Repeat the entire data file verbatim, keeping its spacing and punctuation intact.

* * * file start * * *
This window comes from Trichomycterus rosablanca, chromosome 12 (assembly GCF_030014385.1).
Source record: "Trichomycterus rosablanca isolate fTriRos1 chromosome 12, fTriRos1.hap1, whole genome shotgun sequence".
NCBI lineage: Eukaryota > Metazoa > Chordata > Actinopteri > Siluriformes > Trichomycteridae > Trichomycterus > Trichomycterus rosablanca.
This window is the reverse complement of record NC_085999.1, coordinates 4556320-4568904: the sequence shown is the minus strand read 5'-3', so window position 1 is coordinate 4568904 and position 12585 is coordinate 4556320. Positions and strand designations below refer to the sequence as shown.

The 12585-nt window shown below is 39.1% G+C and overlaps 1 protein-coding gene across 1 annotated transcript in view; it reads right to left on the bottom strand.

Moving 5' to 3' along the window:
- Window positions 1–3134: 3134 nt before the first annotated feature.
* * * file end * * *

This window comes from Trichomycterus rosablanca, chromosome 12 (assembly GCF_030014385.1).
Source record: "Trichomycterus rosablanca isolate fTriRos1 chromosome 12, fTriRos1.hap1, whole genome shotgun sequence".
NCBI lineage: Eukaryota > Metazoa > Chordata > Actinopteri > Siluriformes > Trichomycteridae > Trichomycterus > Trichomycterus rosablanca.
This window is the reverse complement of record NC_085999.1, coordinates 4556320-4568904: the sequence shown is the minus strand read 5'-3', so window position 1 is coordinate 4568904 and position 12585 is coordinate 4556320. Positions and strand designations below refer to the sequence as shown.

The 12585-nt window shown below is 39.1% G+C and overlaps 1 protein-coding gene across 1 annotated transcript in view; it reads right to left on the bottom strand.

Moving 5' to 3' along the window:
- Window positions 1–3134: 3134 nt before the first annotated feature.